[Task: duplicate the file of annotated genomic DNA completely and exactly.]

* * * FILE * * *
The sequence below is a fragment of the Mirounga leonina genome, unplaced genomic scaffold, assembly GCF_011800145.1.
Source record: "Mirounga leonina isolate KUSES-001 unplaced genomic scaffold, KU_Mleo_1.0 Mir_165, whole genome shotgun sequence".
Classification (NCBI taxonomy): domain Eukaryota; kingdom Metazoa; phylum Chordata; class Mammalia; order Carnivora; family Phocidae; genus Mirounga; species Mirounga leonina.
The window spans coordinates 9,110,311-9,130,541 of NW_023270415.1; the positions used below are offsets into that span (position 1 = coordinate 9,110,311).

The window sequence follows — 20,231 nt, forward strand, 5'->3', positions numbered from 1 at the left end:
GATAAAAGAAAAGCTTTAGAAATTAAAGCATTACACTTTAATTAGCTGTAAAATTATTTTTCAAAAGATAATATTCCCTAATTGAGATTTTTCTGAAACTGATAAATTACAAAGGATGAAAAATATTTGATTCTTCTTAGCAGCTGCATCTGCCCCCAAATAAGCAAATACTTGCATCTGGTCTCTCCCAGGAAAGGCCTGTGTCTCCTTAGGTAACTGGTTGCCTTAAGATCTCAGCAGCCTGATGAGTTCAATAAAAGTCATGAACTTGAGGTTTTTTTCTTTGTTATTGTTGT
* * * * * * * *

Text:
The sequence below is a fragment of the Mirounga leonina genome, unplaced genomic scaffold, assembly GCF_011800145.1.
Source record: "Mirounga leonina isolate KUSES-001 unplaced genomic scaffold, KU_Mleo_1.0 Mir_165, whole genome shotgun sequence".
Classification (NCBI taxonomy): domain Eukaryota; kingdom Metazoa; phylum Chordata; class Mammalia; order Carnivora; family Phocidae; genus Mirounga; species Mirounga leonina.
The window spans coordinates 9,110,311-9,130,541 of NW_023270415.1; the positions used below are offsets into that span (position 1 = coordinate 9,110,311).

The window sequence follows — 20,231 nt, forward strand, 5'->3', positions numbered from 1 at the left end:
GATAAAAGAAAAGCTTTAGAAATTAAAGCATTACACTTTAATTAGCTGTAAAATTATTTTTCAAAAGATAATATTCCCTAATTGAGATTTTTCTGAAACTGATAAATTACAAAGGATGAAAAATATTTGATTCTTCTTAGCAGCTGCATCTGCCCCCAAATAAGCAAATACTTGCATCTGGTCTCTCCCAGGAAAGGCCTGTGTCTCCTTAGGTAACTGGTTGCCTTAAGATCTCAGCAGCCTGATGAGTTCAATAAAAGTCATGAACTTGAGGTTTTTTTCTTTGTTATTGTTGT